When I was introduced to him by Hillis Miller, who is very close to him at that time, I was at Stony Brook and we just had a big grant to establish a major chair in religion. And so we were looking for somebody who got Taradash man. And we want so before this colloquium on Drydock heard, I call all the crucial members of the committee. I was chairman of it and got their permission to offer Darod this job. And so Helus introduced me to Derrida. We were talking and Hillis said that you take what Tom said seriously, you can trust. And so I said, look, I want to broach. 

If I ask you if you would be open to an offer of a major distinguished professorship and for some reason I ingenius he said professor of theology rather than professor of religion. 

And he turned to me and very seriously said I would pay to be a professor of theology. And then we seriously negotiated about it. 

What do you think of the work of Don Cuban? Would he be considered a death of God theologian? He toys with the phrase. 

Well, he is close to it. And I’ve had some talks with him some years ago when I went to one of their conferences in England. 

And I knew I would think that that he’s very much an expression of it. Yes, I would accept it. And there were actually a number of different theologians. I mean, many of them, of course, in public. I presume that you’re a one yourself. 

Oh, yes. Yeah. I always tell people I’m a Christian atheist and they are wondering, what the heck are you talking about? So you asked Thomas all Tizer blame him for it. Thanks. And I got hooked. And to me, it it just covers so much of the ground, so clearly and helpfully, I have to preach that gospel. 

Well, see, I would say that you’ve got you’ve got a Christian atheist in William Blake. 

Now there’s a great and glorious Christian atheist fusion overwhelming him.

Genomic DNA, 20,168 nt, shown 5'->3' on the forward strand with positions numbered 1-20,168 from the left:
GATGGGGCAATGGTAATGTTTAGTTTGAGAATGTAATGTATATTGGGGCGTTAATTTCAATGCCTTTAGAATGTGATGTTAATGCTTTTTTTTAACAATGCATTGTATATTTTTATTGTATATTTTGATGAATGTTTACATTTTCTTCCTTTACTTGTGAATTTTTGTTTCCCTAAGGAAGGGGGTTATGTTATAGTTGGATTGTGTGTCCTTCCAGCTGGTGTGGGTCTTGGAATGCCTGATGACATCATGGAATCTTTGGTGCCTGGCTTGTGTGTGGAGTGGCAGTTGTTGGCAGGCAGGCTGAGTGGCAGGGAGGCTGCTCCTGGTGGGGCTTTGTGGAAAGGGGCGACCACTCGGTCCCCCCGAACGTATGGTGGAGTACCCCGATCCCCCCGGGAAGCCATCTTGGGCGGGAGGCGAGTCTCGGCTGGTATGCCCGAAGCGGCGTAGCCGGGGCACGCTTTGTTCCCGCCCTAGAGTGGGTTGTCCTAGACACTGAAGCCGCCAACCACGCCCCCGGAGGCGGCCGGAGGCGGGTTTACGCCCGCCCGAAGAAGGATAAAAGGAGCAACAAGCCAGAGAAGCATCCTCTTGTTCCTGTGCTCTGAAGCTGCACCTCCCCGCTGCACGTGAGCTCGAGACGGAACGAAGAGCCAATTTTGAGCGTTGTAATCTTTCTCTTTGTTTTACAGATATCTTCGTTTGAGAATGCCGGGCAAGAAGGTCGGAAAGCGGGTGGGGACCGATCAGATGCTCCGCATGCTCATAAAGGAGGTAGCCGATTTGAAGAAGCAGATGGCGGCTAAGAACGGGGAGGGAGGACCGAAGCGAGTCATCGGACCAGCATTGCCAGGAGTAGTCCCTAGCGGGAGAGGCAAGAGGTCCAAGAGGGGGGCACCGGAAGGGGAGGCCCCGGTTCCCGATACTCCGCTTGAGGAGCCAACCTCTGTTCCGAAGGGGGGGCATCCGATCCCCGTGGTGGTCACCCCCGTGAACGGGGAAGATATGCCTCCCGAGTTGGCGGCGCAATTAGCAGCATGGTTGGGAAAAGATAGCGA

Mm hmm. One of the things I love in your work, like the great Book of a Descent into Hell, which I believe you kind of don’t think so much of in retrospect. But I love it. 

I’m very ambivalent about it. I mean, I like it and dislike it simultaneously. Did you really like it? 

Oh, yeah. I just love the way you point out that the traditional view of the resurrection of Jesus just undoes an vitiates. The whole thing about the death of Christ and the death of God in Christ. You die for a couple of hours and then it’s all hunky dory again. Well, that’s practically docx autism, right? 

That’s what I think it is. That’s what I really think it is, because it transforms Jesus in a totally spiritual teachers. 

The only true Jesus is the heavenly Jesus. 

That’s just so amazing. The orthodoxy that despises that really perpetuated it. He just as much as Islam. And when when they have somebody die and Jesus place, he gets raptured to heaven. Well, Christianity has him dead for a couple of hours and then back on the heavenly throne. What’s the difference? And the way you use you remind me of Cupid a bit in that both of you speak of a kind of Christian form and Buddhist substance. And that’s if I’ve got that right, that the Christian task is to be a BOTUS Sativa in a world of pain and suffering and to try to to bear the pain of others and help them through it. And that’s striking to me. How would you describe the work of the great comparative religion scholar, Muchea Liati? If I’m saying that right on your work? 

Well, of course you knew that I wrote a book on anybody. Yes, of course. Yeah. And I was very close doing. 

Physical attention from HVAD, which I think is so powerful theologically, which breaks virtually everyone is ignored. Here’s a quotation. 

The theology of the death of God is supremely import because the sole religious creation of the modern Western world. 

But at any rate, that’s a book. Here’s a quotation from a book of yours. But I was very, very close to anybody and he had a deep impact on me. 

And, you know, in my memoir even described being initiated by undergoing an initiation by everybody. 

Could you tell us more about that? 

Well, this this occurred really not long before anybody died. And I went to see him in Chicago and we had a deep conversation, the deepest we’ve ever had. It was the culmination of years. Toward the end of it, he said, Tom. 

Let’s do something together. And he proceeded to punish me. 

And it wasn’t very long initiation. And afterwards I called him Father. And then his wife, Christine, came in and dressed her as mother. And I felt that I had been initiated into a deep body. But that was the culmination of a long and intimate relationship with me. And I was a kind of disciple of here. 

Mm hmm. I wonder if you can tell us about some of the other mystical experiences and visionary experiences you relate with.